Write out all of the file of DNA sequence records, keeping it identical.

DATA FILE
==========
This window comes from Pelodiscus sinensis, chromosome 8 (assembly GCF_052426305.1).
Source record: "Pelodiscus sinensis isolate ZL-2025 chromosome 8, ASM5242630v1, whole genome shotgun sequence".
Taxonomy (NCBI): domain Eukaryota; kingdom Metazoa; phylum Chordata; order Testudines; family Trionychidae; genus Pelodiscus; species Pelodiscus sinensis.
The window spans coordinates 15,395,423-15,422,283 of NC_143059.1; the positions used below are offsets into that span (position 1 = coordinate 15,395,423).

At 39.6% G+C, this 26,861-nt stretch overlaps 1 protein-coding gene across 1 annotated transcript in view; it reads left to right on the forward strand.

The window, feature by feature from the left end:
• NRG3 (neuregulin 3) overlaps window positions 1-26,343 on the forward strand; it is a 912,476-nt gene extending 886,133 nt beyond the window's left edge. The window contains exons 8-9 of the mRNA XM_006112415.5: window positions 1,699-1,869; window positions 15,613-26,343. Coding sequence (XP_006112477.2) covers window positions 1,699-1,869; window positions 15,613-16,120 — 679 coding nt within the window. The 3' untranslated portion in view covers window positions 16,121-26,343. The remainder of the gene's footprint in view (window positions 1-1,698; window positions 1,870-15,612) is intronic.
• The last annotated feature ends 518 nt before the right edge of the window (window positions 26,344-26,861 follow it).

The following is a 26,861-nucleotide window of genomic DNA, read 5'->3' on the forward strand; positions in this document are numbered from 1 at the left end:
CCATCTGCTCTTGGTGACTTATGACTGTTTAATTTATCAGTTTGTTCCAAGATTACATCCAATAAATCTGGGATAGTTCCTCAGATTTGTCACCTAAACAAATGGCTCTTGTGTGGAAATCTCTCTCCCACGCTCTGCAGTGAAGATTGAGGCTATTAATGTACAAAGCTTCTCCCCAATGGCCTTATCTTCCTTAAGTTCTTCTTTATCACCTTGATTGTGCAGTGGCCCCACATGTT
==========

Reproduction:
This window comes from Pelodiscus sinensis, chromosome 8 (assembly GCF_052426305.1).
Source record: "Pelodiscus sinensis isolate ZL-2025 chromosome 8, ASM5242630v1, whole genome shotgun sequence".
Taxonomy (NCBI): domain Eukaryota; kingdom Metazoa; phylum Chordata; order Testudines; family Trionychidae; genus Pelodiscus; species Pelodiscus sinensis.
The window spans coordinates 15,395,423-15,422,283 of NC_143059.1; the positions used below are offsets into that span (position 1 = coordinate 15,395,423).

At 39.6% G+C, this 26,861-nt stretch overlaps 1 protein-coding gene across 1 annotated transcript in view; it reads left to right on the forward strand.

The window, feature by feature from the left end:
• NRG3 (neuregulin 3) overlaps window positions 1-26,343 on the forward strand; it is a 912,476-nt gene extending 886,133 nt beyond the window's left edge. The window contains exons 8-9 of the mRNA XM_006112415.5: window positions 1,699-1,869; window positions 15,613-26,343. Coding sequence (XP_006112477.2) covers window positions 1,699-1,869; window positions 15,613-16,120 — 679 coding nt within the window. The 3' untranslated portion in view covers window positions 16,121-26,343. The remainder of the gene's footprint in view (window positions 1-1,698; window positions 1,870-15,612) is intronic.
• The last annotated feature ends 518 nt before the right edge of the window (window positions 26,344-26,861 follow it).

The following is a 26,861-nucleotide window of genomic DNA, read 5'->3' on the forward strand; positions in this document are numbered from 1 at the left end:
CCATCTGCTCTTGGTGACTTATGACTGTTTAATTTATCAGTTTGTTCCAAGATTACATCCAATAAATCTGGGATAGTTCCTCAGATTTGTCACCTAAACAAATGGCTCTTGTGTGGAAATCTCTCTCCCACGCTCTGCAGTGAAGATTGAGGCTATTAATGTACAAAGCTTCTCCCCAATGGCCTTATCTTCCTTAAGTTCTTCTTTATCACCTTGATTGTGCAGTGGCCCCACATGTT